You may have some anxiety about being behind the curve with your mobile strategy. Relax — most everybody else is behind the curve, too. As such, there are a huge amount of low-competition, high-quality mobile impressions in just about every industry that are essentially being wasted.
It’s not just about your mobile landing page, either. You want to create a real mobile “funnel” that works. Consider shortening your form to just 1 field. Collect an email address or phone number via SEM, then move users to the next steps via drip campaigns, remarketing and nurturing.
Additionally, you should be focused on driving inbound calls via your mobile SEM campaigns. They are the warmest leads; they are the least expensive; and because they are calling you, you divert TCPA and any other telephone-based regulations in your industry.
From an implementation standpoint, make sure you are using mobile preferred ads (with less than 60 body characters) and mobile preferred sitelinks (with less than 15 characters) that go to mobile responsive pages. This will maximize your mobile ad real estate, ensure your messaging is fully displayed (without any awkward “cutting off”) and hopefully get a Quality Score boost. Note: Google recently made clear QS is calculated on a per-device basis.
Once you’ve identified your special 10 keywords, you may find that, as positions and CPL rise, CTR and lead volume does, too. That relationship is fairly easy to understand.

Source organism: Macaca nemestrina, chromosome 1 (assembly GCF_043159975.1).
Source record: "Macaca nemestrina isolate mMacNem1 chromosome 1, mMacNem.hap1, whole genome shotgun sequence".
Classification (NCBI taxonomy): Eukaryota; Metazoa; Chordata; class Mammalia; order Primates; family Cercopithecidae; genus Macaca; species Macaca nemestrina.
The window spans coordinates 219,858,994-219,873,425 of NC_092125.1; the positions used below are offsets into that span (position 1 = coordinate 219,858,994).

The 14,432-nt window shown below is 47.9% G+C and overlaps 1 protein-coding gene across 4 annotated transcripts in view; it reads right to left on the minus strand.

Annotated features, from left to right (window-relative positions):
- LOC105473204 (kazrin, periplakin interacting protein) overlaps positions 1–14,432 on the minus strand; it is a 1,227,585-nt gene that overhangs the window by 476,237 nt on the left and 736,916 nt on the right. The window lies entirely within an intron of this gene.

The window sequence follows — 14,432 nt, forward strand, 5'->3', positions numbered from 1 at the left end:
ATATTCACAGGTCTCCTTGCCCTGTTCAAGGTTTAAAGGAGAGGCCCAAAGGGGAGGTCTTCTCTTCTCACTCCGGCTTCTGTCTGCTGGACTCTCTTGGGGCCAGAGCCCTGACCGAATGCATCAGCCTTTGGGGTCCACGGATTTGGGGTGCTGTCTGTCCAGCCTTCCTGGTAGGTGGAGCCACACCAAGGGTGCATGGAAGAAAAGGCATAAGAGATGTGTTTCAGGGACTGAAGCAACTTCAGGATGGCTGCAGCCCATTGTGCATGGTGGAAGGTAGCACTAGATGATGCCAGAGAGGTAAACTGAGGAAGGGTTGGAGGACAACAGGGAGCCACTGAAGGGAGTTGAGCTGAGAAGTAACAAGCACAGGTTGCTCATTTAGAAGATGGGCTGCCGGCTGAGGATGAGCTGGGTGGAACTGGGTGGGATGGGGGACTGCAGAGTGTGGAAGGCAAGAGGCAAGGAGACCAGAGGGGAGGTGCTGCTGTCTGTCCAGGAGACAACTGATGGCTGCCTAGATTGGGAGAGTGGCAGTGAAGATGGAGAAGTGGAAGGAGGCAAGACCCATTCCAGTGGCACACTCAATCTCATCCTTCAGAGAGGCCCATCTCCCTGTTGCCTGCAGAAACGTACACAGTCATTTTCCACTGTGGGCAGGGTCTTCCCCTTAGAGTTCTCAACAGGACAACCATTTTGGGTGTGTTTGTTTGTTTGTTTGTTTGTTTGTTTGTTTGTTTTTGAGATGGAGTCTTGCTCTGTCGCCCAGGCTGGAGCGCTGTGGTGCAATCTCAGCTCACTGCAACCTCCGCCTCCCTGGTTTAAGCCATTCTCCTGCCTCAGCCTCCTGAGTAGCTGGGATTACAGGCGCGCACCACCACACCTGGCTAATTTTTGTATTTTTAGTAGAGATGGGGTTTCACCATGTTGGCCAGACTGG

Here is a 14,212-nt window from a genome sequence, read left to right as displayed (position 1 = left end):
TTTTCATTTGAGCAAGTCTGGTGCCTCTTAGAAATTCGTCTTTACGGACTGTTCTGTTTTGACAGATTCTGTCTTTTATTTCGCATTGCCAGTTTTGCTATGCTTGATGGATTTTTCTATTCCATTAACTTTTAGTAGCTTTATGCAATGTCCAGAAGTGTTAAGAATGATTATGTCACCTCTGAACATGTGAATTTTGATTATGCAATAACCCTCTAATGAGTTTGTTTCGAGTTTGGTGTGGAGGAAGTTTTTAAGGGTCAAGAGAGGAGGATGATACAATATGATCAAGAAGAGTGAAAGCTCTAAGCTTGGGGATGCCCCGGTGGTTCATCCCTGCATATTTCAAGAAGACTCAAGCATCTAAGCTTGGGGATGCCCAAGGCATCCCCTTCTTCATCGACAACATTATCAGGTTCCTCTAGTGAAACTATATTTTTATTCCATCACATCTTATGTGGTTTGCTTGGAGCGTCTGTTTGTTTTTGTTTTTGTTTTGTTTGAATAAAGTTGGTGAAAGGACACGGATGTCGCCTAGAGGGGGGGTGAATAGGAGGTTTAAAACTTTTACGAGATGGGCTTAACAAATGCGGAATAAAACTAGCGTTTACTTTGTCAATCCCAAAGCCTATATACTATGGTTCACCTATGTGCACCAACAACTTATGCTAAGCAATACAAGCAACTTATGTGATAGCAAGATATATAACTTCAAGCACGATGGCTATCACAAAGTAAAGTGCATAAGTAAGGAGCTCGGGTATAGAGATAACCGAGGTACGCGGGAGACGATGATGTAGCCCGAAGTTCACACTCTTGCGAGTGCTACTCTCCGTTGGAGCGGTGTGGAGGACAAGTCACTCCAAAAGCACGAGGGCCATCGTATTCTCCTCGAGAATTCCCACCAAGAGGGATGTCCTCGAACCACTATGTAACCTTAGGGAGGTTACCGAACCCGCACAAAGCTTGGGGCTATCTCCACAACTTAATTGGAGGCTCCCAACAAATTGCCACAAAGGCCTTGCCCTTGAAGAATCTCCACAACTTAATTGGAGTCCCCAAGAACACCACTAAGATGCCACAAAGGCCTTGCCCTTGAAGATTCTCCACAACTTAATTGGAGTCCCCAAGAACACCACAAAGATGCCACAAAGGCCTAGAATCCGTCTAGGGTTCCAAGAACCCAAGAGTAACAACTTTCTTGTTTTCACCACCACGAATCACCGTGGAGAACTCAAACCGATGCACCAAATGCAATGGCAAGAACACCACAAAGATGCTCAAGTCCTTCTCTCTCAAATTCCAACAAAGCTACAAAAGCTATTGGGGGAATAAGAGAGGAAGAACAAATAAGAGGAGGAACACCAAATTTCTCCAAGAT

However, there is often a less intuitive relationship between increasing CPCs and rising revenue per click. A couple factors are at play. As positions rise, CPCs rise, but you are showing dramatically more impressions with lots of informative sitelinks attached.
You also are getting clicks from the highest intent, ready to “go for it,” un-wishy-washy segment of users. To put it another way, as CPL goes up, Cost Per “Revenue Conversion” often goes down. Test this for your business and know the highest CPC and average position threshold you can reach before profit sinks.
For many lead gen companies, as many as 25% of leads are duplicates. Since most lead industries have heavy post-lead nurturing cycles via phone calls and email, it doesn’t make sense to pay for any more clicks from a user that is “within” your nurturing cycle.
Create a remarketing audience for converted leads and apply it as a negative campaign level audience on all non-brand search campaigns to avoid incurring unnecessary costs. I’ve seen advertisers that reallocated hundreds of thousands of dollars via this method to attaining new acquisitions rather than incurring costs for duplicate entries in their CRM.
Though these tips are designed with larger accounts in mind, with some tweaks, the same principals apply to many local advertisers (think zip code instead of state), as well. So, whether you want to profitably dominate the insurance vertical in North America, or dominate the plumbing vertical in Poughkeepsie, these can help you get that competitive edge even if you have a short little tail.